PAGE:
Restaurants in Indonesia
Indonesian cuisine is flavorful and filling, full of aromatic spices and curries with rice as a staple served with every meal. The large mix of cultural influences means that many different kinds of foreign cuisines can be found restaurants in Indonesia, especially at upscale hotel restaurants, which cater to their international clientele. If you are eager to get away from your hotel for meals, Indonesia restaurants can be quite a fun experience—from beach shacks serving fresh seafood to urban food stalls hawking fried rice and satay skewers. Restaurants in Indonesia tend to go hard on the spices, so if you are not a fan of hot chilies, be sure to say so! Check the list below for some of the best restaurants in Indonesia.
The quintessential beachside hot spot, “La Looch’s” thatch-roofed, bi-level restaurant opens onto a sweeping palm-studded lawn and the scenic beach beyond.
Famous for its babi gulung (suckling pig); come early for the crispiest skin.
World-famous roadhouse bar and barbecue joint with terrible food and excellent martinis.
Order lobster, shrimp, or squid grilled over coconut husks.
Humble canteen with the best nasi ayam (chicken rice) in town.
Bali's most ambitious restaurant, serving creative riffs on traditional dishes.
Though it’s relatively new, few places in Bali conjure up the great trading days of the Dutch colonial period like the Tugu Hotel in Canggu.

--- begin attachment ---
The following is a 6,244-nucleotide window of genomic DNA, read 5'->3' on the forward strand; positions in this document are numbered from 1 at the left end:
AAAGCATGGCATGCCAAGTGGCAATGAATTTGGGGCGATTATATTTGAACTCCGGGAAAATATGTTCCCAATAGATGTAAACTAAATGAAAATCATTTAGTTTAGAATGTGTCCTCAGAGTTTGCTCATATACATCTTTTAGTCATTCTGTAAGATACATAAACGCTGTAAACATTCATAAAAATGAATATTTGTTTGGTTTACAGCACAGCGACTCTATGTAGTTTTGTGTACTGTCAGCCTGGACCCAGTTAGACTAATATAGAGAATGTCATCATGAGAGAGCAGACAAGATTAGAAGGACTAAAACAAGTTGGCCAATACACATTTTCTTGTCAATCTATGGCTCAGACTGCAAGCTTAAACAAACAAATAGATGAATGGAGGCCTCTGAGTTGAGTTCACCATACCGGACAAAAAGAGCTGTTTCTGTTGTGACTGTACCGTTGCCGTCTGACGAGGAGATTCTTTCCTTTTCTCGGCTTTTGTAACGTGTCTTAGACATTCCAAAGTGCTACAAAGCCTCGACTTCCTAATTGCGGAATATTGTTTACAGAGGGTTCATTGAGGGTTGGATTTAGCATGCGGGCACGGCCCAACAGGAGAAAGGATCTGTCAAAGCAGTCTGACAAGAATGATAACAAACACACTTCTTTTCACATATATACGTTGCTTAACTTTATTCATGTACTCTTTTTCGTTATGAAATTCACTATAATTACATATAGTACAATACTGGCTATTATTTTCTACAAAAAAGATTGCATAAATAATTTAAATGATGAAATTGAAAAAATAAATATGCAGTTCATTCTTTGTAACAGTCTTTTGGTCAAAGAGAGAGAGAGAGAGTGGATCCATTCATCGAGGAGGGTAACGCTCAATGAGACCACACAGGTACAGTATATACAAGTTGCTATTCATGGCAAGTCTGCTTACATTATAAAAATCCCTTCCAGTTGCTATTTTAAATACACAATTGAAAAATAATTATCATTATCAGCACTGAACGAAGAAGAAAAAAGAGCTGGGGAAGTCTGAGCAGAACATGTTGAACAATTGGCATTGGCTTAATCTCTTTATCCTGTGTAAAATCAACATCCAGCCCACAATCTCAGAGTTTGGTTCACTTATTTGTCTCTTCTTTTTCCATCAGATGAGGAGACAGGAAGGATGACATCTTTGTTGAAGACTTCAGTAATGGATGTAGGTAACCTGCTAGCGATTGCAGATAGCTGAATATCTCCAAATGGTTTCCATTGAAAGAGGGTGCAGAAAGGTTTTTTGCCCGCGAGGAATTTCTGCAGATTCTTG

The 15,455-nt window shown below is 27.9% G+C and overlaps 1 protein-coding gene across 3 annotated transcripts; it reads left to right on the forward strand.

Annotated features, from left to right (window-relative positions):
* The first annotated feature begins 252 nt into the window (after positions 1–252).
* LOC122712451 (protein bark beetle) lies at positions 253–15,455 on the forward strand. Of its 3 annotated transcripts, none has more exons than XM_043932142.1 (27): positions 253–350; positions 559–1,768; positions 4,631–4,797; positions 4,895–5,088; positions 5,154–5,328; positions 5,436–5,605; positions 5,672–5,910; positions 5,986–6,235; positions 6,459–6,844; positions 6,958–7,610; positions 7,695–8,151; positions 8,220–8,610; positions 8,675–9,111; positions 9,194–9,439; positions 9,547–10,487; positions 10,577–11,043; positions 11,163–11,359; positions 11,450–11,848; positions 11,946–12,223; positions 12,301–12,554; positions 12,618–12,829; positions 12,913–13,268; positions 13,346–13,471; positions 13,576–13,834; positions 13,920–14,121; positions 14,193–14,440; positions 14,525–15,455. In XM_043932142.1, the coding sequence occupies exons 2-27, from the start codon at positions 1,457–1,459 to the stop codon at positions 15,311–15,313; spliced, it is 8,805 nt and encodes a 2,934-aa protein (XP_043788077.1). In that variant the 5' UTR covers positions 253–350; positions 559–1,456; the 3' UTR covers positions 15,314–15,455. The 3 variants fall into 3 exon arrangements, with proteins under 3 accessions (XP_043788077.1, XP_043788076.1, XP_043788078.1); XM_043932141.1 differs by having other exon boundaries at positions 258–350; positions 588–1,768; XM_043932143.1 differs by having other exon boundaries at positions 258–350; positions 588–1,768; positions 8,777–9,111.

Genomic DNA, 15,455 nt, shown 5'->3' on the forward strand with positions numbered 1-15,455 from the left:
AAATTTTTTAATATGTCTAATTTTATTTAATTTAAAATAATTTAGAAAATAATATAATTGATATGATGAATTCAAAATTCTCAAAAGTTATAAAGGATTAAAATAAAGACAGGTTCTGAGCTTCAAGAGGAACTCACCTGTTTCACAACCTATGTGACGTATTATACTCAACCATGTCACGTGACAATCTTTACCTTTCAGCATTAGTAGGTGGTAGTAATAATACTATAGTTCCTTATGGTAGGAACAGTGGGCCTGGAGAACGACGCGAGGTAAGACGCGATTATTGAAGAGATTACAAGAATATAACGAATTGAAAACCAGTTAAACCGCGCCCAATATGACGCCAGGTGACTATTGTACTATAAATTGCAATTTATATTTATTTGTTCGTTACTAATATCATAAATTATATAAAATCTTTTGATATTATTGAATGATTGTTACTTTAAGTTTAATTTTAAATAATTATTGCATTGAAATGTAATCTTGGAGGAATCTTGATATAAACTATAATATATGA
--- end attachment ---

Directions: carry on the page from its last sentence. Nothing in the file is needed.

Cafe Bali, located in Jalan Laksmana in Seminyak, is housed in a whitewashed wooden joglo that is open to the breeze. The lighting and furniture is eclectic and mismatched, with silver chain chandeliers, plush sofas, white lacey tablecloths, and colorful bean bags.
Originally founded in Kuta Square in 1995, this full-service restaurant reopened in 2006 in a more spacious and secure location on the second floor of Seminyak’s Bintang Supermarket complex. R.
The Alila’s Indonesian restaurant serves authentic dishes such as grilled red snapper scented with lime, shallots, and lemongrass.
True to its name, this restaurant has been staked out by such a regular crowd of well-dressed European expats that it practically serves as their private club.
In the volcanic soil of the foothills of Mount Batukaru, Big Tree Farms produces more than 80 crops on 10 acres of terraces.